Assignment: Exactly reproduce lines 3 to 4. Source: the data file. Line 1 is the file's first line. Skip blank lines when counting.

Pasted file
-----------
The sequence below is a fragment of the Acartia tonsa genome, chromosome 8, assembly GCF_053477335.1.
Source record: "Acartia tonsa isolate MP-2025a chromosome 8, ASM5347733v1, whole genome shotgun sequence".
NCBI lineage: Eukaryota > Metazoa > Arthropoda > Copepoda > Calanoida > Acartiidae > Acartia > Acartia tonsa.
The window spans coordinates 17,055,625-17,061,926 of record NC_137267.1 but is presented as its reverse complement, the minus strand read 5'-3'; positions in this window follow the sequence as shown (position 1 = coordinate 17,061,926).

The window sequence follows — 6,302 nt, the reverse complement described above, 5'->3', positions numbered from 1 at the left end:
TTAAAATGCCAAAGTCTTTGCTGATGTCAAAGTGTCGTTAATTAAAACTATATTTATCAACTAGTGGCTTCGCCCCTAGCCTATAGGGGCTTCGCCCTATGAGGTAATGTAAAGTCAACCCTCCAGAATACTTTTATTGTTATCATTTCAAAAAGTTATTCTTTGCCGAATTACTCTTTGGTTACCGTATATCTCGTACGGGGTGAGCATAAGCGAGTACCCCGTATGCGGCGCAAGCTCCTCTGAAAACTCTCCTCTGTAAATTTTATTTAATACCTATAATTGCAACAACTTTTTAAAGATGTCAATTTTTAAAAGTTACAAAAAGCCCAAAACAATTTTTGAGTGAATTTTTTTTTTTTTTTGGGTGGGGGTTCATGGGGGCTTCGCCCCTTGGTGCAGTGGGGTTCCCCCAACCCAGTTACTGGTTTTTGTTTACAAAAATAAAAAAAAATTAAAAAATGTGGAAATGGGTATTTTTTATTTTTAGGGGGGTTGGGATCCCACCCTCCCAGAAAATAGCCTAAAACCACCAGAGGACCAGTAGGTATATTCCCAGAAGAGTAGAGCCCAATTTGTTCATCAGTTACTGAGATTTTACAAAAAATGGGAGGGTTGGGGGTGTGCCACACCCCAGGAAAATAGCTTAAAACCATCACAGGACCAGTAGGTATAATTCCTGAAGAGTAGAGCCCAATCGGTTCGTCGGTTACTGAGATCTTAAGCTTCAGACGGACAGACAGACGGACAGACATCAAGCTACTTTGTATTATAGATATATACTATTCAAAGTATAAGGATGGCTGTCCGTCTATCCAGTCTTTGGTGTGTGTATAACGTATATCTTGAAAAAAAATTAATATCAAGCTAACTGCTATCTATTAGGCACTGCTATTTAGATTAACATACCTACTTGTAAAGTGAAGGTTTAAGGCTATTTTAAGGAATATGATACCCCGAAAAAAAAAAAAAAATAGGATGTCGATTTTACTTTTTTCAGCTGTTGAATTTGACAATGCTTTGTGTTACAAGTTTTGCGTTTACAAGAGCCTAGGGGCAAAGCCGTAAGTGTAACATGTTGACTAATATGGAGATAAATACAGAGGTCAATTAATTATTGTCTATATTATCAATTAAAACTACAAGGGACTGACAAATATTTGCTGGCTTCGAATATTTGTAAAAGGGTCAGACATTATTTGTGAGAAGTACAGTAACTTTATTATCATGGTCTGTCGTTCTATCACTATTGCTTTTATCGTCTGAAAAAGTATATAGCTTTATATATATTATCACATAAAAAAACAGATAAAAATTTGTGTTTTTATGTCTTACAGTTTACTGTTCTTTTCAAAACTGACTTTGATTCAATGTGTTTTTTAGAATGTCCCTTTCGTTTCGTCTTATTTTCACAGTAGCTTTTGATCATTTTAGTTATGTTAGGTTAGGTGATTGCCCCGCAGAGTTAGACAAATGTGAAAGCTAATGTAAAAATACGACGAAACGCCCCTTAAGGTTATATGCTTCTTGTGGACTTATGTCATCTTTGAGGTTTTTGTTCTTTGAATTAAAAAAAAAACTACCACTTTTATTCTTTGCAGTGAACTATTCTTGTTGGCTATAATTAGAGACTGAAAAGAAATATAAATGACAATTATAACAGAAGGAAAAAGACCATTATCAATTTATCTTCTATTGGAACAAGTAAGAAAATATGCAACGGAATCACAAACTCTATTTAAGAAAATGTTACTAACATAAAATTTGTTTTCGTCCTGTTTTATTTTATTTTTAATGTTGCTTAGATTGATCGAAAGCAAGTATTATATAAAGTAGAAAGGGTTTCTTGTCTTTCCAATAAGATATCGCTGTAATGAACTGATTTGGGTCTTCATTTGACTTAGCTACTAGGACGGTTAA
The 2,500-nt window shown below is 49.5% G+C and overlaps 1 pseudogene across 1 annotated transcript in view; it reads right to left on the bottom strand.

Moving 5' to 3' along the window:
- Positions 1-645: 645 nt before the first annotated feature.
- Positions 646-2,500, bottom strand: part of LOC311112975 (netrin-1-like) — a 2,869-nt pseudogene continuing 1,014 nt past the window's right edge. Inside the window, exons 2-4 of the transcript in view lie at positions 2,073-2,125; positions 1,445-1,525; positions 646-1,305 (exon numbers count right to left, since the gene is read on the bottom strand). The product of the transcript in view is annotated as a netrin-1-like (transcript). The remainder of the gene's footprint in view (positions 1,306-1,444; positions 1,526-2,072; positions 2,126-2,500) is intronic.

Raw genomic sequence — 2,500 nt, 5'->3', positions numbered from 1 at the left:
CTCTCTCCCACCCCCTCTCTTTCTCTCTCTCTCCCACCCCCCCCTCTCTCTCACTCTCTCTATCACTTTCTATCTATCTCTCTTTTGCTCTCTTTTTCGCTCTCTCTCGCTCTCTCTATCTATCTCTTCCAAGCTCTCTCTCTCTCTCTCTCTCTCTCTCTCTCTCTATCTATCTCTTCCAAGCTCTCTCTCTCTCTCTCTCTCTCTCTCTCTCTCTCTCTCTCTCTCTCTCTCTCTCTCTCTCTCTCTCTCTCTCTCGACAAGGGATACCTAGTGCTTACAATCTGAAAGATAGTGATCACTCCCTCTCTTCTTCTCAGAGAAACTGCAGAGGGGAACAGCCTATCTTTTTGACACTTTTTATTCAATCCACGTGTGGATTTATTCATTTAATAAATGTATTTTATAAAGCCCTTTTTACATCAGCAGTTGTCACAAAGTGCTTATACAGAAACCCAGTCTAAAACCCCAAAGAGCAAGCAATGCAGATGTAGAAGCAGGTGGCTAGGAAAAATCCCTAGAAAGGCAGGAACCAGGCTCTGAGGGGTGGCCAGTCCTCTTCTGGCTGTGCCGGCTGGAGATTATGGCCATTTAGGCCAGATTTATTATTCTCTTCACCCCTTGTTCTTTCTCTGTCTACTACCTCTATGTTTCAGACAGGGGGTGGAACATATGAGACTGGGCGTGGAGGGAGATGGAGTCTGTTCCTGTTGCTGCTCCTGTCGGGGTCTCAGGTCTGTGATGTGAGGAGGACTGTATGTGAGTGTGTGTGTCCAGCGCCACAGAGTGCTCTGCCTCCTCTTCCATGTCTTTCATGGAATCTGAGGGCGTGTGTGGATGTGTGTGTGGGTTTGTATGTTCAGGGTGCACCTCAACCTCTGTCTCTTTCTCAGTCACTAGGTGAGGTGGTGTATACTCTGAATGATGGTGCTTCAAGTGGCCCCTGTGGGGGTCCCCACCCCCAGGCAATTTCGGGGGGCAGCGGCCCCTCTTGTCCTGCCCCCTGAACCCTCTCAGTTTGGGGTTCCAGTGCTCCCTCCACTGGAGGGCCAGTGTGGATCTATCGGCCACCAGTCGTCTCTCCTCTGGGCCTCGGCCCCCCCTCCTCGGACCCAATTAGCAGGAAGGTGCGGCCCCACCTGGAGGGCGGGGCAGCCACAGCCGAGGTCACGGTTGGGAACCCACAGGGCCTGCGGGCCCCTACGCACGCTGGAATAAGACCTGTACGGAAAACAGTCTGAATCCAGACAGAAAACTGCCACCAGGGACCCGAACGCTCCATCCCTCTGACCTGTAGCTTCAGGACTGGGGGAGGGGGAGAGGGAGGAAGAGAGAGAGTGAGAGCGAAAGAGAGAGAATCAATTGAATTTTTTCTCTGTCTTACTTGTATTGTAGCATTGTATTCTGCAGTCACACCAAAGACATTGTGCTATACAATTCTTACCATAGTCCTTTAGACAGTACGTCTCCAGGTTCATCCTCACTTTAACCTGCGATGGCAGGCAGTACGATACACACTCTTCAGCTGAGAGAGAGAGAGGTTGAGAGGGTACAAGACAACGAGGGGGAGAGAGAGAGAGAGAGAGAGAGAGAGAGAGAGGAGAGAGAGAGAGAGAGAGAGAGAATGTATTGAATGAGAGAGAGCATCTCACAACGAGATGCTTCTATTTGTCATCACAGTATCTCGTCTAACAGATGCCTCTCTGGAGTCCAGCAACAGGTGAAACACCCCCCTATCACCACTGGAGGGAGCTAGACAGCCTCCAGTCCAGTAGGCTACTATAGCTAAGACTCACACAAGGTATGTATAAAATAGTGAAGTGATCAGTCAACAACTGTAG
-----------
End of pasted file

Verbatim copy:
NCBI lineage: Eukaryota > Metazoa > Arthropoda > Copepoda > Calanoida > Acartiidae > Acartia > Acartia tonsa.
The window spans coordinates 17,055,625-17,061,926 of record NC_137267.1 but is presented as its reverse complement, the minus strand read 5'-3'; positions in this window follow the sequence as shown (position 1 = coordinate 17,061,926).